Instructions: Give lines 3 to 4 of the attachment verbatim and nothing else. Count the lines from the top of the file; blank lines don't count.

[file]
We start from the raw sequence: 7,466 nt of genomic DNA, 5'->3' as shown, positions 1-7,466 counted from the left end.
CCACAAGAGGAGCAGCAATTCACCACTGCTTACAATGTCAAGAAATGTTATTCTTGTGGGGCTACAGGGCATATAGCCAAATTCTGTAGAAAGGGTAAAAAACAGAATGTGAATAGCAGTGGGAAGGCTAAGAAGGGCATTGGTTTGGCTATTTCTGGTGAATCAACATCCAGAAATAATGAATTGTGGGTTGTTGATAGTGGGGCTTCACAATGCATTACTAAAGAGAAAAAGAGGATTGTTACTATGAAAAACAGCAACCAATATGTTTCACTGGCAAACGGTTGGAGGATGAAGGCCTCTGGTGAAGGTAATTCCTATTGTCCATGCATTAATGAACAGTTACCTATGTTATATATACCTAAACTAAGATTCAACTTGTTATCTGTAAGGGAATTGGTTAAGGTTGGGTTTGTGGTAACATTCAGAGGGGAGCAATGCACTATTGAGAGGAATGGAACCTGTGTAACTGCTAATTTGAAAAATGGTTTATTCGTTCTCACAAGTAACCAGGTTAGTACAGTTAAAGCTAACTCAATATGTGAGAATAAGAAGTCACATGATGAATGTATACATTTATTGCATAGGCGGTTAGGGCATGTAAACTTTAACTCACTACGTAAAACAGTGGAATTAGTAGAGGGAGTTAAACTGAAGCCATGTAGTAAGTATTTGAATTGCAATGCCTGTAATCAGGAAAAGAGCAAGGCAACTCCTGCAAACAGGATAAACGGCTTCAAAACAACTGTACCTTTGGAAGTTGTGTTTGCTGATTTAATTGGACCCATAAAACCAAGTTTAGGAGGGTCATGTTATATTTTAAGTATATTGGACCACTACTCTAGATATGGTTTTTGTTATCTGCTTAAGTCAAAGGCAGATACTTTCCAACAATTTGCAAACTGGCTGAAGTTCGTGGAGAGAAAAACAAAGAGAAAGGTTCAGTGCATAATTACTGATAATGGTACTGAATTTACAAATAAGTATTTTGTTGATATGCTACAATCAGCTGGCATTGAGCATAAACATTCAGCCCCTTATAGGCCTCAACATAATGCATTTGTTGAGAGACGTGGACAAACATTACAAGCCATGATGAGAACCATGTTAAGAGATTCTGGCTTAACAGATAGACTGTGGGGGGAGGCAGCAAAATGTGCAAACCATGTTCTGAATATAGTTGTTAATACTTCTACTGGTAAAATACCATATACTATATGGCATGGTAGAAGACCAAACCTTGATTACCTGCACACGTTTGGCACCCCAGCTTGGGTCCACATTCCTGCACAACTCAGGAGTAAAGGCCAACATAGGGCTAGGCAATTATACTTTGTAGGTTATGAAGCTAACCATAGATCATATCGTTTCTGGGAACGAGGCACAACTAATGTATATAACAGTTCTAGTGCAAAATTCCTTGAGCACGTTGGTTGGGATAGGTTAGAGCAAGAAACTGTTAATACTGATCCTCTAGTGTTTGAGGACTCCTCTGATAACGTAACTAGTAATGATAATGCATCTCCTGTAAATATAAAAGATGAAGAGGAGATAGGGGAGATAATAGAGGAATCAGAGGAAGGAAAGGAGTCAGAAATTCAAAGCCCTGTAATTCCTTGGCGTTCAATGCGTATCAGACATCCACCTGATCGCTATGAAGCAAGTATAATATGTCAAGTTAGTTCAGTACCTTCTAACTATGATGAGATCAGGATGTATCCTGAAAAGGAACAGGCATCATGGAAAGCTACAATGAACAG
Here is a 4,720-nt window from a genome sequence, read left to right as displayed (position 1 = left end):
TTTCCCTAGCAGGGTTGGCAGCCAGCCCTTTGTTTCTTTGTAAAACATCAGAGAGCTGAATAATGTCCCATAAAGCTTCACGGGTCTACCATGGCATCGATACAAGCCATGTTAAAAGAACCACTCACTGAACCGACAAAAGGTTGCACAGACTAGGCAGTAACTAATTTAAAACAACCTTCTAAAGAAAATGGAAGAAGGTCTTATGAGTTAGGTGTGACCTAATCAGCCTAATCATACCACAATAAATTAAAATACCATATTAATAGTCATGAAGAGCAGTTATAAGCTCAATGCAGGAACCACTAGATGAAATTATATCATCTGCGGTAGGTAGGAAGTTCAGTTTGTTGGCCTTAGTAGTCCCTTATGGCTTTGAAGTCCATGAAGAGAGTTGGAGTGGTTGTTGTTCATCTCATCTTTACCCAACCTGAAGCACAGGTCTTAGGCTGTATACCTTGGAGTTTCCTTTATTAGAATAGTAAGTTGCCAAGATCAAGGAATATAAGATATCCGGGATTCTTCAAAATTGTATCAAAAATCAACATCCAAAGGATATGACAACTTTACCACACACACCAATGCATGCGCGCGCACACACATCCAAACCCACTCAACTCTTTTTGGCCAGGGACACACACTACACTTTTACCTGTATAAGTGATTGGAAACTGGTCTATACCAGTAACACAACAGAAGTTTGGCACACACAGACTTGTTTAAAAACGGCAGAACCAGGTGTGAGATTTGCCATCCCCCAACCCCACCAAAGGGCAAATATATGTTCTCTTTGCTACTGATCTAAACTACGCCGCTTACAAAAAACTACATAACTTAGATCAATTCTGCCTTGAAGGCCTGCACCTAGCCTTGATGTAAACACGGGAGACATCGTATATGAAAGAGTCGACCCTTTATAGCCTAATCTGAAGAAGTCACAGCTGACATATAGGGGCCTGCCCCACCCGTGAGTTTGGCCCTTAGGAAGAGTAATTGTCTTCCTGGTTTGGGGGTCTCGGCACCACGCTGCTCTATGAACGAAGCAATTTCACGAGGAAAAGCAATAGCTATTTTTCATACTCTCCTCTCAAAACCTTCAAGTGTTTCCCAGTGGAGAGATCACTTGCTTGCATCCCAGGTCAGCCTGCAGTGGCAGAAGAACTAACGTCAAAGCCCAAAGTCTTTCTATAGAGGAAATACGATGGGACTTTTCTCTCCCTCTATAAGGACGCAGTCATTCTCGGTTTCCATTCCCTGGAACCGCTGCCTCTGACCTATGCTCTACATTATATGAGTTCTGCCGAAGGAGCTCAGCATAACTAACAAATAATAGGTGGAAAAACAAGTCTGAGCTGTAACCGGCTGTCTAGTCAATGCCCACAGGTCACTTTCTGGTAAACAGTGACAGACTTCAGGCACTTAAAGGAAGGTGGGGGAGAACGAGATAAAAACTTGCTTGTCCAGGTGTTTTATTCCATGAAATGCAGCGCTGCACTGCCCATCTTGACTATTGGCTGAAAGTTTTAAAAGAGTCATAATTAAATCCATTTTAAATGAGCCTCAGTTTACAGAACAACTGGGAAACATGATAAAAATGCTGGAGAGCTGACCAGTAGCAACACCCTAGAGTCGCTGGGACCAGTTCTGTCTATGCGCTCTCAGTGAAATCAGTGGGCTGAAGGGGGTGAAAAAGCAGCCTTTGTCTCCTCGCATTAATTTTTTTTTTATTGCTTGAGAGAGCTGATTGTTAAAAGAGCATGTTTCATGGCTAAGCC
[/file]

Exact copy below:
Here is a 4,720-nt window from a genome sequence, read left to right as displayed (position 1 = left end):
TTTCCCTAGCAGGGTTGGCAGCCAGCCCTTTGTTTCTTTGTAAAACATCAGAGAGCTGAATAATGTCCCATAAAGCTTCACGGGTCTACCATGGCATCGATACAAGCCATGTTAAAAGAACCACTCACTGAACCGACAAAAGGTTGCACAGACTAGGCAGTAACTAATTTAAAACAACCTTCTAAAGAAAATGGAAGAAGGTCTTATGAGTTAGGTGTGACCTAATCAGCCTAATCATACCACAATAAATTAAAATACCATATTAATAGTCATGAAGAGCAGTTATAAGCTCAATGCAGGAACCACTAGATGAAATTATATCATCTGCGGTAGGTAGGAAGTTCAGTTTGTTGGCCTTAGTAGTCCCTTATGGCTTTGAAGTCCATGAAGAGAGTTGGAGTGGTTGTTGTTCATCTCATCTTTACCCAACCTGAAGCACAGGTCTTAGGCTGTATACCTTGGAGTTTCCTTTATTAGAATAGTAAGTTGCCAAGATCAAGGAATATAAGATATCCGGGATTCTTCAAAATTGTATCAAAAATCAACATCCAAAGGATATGACAACTTTACCACACACACCAATGCATGCGCGCGCACACACATCCAAACCCACTCAACTCTTTTTGGCCAGGGACACACACTACACTTTTACCTGTATAAGTGATTGGAAACTGGTCTATACCAGTAACACAACAGAAGTTTGGCACACACAGACTTGTTTAAAAACGGCAGAACCAGGTGTGAGATTTGCCATCCCCCAACCCCACCAAAGGGCAAATATATGTTCTCTTTGCTACTGATCTAAACTACGCCGCTTACAAAAAACTACATAACTTAGATCAATTCTGCCTTGAAGGCCTGCACCTAGCCTTGATGTAAACACGGGAGACATCGTATATGAAAGAGTCGACCCTTTATAGCCTAATCTGAAGAAGTCACAGCTGACATATAGGGGCCTGCCCCACCCGTGAGTTTGGCCCTTAGGAAGAGTAATTGTCTTCCTGGTTTGGGGGTCTCGGCACCACGCTGCTCTATGAACGAAGCAATTTCACGAGGAAAAGCAATAGCTATTTTTCATACTCTCCTCTCAAAACCTTCAAGTGTTTCCCAGTGGAGAGATCACTTGCTTGCATCCCAGGTCAGCCTGCAGTGGCAGAAGAACTAACGTCAAAGCCCAAAGTCTTTCTATAGAGGAAATACGATGGGACTTTTCTCTCCCTCTATAAGGACGCAGTCATTCTCGGTTTCCATTCCCTGGAACCGCTGCCTCTGACCTATGCTCTACATTATATGAGTTCTGCCGAAGGAGCTCAGCATAACTAACAAATAATAGGTGGAAAAACAAGTCTGAGCTGTAACCGGCTGTCTAGTCAATGCCCACAGGTCACTTTCTGGTAAACAGTGACAGACTTCAGGCACTTAAAGGAAGGTGGGGGAGAACGAGATAAAAACTTGCTTGTCCAGGTGTTTTATTCCATGAAATGCAGCGCTGCACTGCCCATCTTGACTATTGGCTGAAAGTTTTAAAAGAGTCATAATTAAATCCATTTTAAATGAGCCTCAGTTTACAGAACAACTGGGAAACATGATAAAAATGCTGGAGAGCTGACCAGTAGCAACACCCTAGAGTCGCTGGGACCAGTTCTGTCTATGCGCTCTCAGTGAAATCAGTGGGCTGAAGGGGGTGAAAAAGCAGCCTTTGTCTCCTCGCATTAATTTTTTTTTTATTGCTTGAGAGAGCTGATTGTTAAAAGAGCATGTTTCATGGCTAAGCC